Should 'natural' be held to the same standards as organic?

Think 'natural' is just marketing hype? You're not alone. As consumers grow wiser about their food supply, companies should grow wiser about the word's use. In some cases, that might mean avoiding it, like Tasty Brand did when it decided to go USDA Organic.

As the news of Kashi's lawsuit trickled through the natural products industry last week, it unleashed a barrage of opinion about the use of "100% natural." While FDA does not have a final ruling on use of the term, it does state that "natural" should be used for a product free of artificial colors and additives. About 40 percent of NewHope360 readers surveyed agreed in a poll. But some 33 percent also said the term "100% natural" is just marketing hype.

Companies large and small using that term might be shaking in their boots. But for Tasty Brand, a small business that makes a line of USDA Organic snacks for kids, "natural" isn't a problem. Liane Weintraub, co-founder and CEO, said the word wasn't the right way to go for their company, but that recent scrutiny ultimately means a better outcome for consumers.

While “natural” lacks definition, “USDA Organic” and certification from the Non-GMO Project are at the opposite end of the spectrum. Both organic and non-GMO certifications are rigorous processes that are time- and resource-consuming. Tasty Brand's products became Non-GMO Certified because Liane said she wanted to know exactly what was in the products she was selling to moms and their kids.

Why can't “natural” be held to the same standards? Here's Weintraub's perspective.

NewHope360: When did you first hear about the "100% natural" lawsuits and were you surprised?

Liane Weintraub: I first learned through social media and through our friend Robyn O'Brien, because she seems to be the watchdog in many ways for our industry. On the one hand, it's surprising because it's always a little bit shocking when large corporate enterprises get hit with something like this. But then at the same time, knowing there's still so much that is vague in food labeling, it's unsurprising.

NewHope360: Why do you think there hasn't been a definition so far for "natural?"

LW: As a mom and as a consumer, it's really a letdown that there isn't. Even I—who am in the food business and deal with labeling issues and certification processes—once I'm in the market and shopping for my family, it's strewn with landmines. You're not sure what to believe. And I have a depth of knowledge more than the average consumer has as far as ingredients. Even I get confused sometimes.

These things [labeling and certification] do take forever. It's a really lengthy process. As a brand we have three product lines, all of which have been verified as Non-GMO by the Non-GMO Project. It takes a lot of transparency on part of the brand and it takes a lot of diligence on the part of the certifying or verifying agency, whether it's public or private.

Same thing with USDA Organic. It's very spelled out. It's very clear what our requirements are to maintain our USDA Organic label. We go through it annually. We're subject to all kinds of audits and checks.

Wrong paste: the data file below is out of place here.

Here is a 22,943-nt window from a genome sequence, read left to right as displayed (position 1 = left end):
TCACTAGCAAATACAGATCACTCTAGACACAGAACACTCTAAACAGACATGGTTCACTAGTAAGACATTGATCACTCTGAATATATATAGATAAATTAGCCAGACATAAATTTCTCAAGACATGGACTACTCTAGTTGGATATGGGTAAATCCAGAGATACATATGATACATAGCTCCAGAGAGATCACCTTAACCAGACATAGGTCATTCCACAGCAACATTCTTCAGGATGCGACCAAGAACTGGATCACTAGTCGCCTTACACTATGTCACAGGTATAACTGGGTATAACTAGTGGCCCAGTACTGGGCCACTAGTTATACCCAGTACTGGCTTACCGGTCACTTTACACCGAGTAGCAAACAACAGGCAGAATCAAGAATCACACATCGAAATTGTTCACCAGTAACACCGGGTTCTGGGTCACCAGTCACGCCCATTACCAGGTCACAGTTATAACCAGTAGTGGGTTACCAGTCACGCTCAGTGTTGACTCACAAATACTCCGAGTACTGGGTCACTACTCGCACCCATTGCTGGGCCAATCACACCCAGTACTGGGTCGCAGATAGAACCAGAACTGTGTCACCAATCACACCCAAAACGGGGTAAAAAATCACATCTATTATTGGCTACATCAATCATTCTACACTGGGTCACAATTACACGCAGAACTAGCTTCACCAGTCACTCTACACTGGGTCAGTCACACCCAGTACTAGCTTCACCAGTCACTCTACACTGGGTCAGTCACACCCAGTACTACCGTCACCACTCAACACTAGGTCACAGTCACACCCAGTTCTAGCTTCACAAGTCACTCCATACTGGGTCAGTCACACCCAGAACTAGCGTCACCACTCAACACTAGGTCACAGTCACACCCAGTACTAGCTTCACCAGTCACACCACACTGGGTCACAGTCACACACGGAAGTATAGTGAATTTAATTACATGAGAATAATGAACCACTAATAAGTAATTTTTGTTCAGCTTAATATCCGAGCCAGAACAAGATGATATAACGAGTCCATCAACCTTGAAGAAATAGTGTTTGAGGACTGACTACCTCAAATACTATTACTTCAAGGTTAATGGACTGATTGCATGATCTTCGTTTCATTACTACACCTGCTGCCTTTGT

NewHope360: Should “natural” be held up to the same standard?

LW: I think it should have its own standard. Or at the very least I think there should be a disclaimer. “Natural” is mostly a marketing term and a descriptor. Those products with "natural" could say: "Our use of the word ‘natural’ in no way implies that this product is free from ______." I've seen sometimes on various foods: "Not meant to imply that this is a low-calorie food suited for restrictive diets." It's a lot to ask a consumer to bring a vast depth of knowledge to food labeling.

NewHope360: It sounds like you're saying consumers ultimately deserve choice.

LW: I would say the same for every category of food. We deserve to know.

NewHope360: Should reputable brands even use “natural” anymore or has the word been villainized?

LW: The marketplace will show that. There are obviously brands out there that use the term and have vetted all the ingredients and feel that it's appropriate in their packaging. I'm definitely not one to say that they shouldn't. But what happens is when some brands are stretching what should be the definition of it, then there are other brands that may feel the sting of that—unfairly so.

We chose from the very beginning that we wanted to have “USDA Organic” products. The word “natural”… it's a word. It's a descriptor and it evokes something that is pure and untainted. When you go one level higher, which is organic certification (we're at 95 percent, the highest organic certification you can have) you can feel a little bit more confident using certain words.

NewHope360: Will we see more of these "natural" lawsuits?

LW: I wouldn't be surprised. The more consumers start asking questions and start demanding transparency from manufacturers, the healthier and better the food supply will be. It's good and it's valid that consumers stand up for themselves. In general, consumers have the right to expect full disclosure. They shouldn't be expected to have to hunt down the underlying facts in their food supply.

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